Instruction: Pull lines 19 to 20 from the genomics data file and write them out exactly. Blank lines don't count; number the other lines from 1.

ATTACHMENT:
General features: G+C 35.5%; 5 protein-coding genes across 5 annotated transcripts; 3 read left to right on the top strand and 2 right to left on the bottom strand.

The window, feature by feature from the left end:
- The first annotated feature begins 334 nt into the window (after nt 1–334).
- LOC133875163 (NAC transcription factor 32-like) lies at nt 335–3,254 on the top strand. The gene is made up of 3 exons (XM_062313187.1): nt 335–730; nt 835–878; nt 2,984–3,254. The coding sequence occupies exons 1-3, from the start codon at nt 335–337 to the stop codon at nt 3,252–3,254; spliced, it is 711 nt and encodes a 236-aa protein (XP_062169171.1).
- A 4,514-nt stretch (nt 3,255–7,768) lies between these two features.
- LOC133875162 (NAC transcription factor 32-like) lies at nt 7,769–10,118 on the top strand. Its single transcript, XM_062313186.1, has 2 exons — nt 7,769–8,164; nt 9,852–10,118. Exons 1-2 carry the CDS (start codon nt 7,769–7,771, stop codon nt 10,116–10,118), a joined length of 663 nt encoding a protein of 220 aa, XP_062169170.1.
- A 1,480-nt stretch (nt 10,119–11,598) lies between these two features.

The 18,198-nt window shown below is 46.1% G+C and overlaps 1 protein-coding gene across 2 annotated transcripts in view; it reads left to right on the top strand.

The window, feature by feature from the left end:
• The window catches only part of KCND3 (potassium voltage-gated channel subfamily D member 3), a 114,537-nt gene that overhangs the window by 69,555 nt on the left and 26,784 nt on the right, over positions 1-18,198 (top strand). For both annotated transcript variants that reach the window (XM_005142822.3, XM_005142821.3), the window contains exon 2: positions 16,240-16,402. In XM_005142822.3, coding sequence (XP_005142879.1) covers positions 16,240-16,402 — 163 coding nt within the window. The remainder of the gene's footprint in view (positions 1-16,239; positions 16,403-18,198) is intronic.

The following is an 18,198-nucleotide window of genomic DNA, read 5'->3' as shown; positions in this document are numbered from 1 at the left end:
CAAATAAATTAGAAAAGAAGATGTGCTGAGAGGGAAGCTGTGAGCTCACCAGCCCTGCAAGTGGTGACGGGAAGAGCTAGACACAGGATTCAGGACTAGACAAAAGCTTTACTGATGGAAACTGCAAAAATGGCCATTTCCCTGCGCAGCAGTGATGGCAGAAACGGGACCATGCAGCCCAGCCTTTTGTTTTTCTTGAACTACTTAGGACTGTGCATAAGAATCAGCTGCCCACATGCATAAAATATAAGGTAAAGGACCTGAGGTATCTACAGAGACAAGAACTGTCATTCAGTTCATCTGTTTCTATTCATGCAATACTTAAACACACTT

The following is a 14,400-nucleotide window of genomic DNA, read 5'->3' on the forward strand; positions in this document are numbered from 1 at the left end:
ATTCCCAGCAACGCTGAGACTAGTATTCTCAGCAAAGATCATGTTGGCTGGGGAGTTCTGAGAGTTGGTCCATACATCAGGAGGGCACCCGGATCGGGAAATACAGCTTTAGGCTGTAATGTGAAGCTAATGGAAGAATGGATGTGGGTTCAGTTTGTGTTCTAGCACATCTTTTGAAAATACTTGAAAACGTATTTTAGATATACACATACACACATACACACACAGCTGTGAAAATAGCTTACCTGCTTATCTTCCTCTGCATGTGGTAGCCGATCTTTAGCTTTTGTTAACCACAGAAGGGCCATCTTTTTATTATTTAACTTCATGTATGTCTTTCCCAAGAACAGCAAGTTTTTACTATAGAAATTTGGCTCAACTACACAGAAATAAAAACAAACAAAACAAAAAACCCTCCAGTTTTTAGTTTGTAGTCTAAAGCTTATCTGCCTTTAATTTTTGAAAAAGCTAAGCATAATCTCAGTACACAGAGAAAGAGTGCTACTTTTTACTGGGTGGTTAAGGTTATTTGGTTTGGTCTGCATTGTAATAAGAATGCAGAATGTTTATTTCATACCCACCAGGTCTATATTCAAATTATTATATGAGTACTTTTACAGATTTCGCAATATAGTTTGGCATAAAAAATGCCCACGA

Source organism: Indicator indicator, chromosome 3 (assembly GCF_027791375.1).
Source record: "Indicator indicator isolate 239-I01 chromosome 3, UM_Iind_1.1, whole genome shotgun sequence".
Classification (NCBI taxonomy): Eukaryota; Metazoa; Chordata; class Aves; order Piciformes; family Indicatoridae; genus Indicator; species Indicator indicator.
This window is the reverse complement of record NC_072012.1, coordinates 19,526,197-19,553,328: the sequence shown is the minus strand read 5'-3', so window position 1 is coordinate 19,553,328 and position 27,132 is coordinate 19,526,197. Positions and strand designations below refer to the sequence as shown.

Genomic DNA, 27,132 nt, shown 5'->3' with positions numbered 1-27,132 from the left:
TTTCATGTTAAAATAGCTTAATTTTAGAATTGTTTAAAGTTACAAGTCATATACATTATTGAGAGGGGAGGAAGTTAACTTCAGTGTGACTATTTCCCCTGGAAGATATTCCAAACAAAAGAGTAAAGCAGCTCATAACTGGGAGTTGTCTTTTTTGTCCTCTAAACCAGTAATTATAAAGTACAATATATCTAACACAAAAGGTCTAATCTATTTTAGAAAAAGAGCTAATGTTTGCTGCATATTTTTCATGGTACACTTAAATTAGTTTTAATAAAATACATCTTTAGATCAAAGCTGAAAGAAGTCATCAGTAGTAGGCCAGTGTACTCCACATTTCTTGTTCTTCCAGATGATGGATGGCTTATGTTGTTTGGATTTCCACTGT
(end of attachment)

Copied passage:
Genomic DNA, 27,132 nt, shown 5'->3' with positions numbered 1-27,132 from the left:
TTTCATGTTAAAATAGCTTAATTTTAGAATTGTTTAAAGTTACAAGTCATATACATTATTGAGAGGGGAGGAAGTTAACTTCAGTGTGACTATTTCCCCTGGAAGATATTCCAAACAAAAGAGTAAAGCAGCTCATAACTGGGAGTTGTCTTTTTTGTCCTCTAAACCAGTAATTATAAAGTACAATATATCTAACACAAAAGGTCTAATCTATTTTAGAAAAAGAGCTAATGTTTGCTGCATATTTTTCATGGTACACTTAAATTAGTTTTAATAAAATACATCTTTAGATCAAAGCTGAAAGAAGTCATCAGTAGTAGGCCAGTGTACTCCACATTTCTTGTTCTTCCAGATGATGGATGGCTTATGTTGTTTGGATTTCCACTGT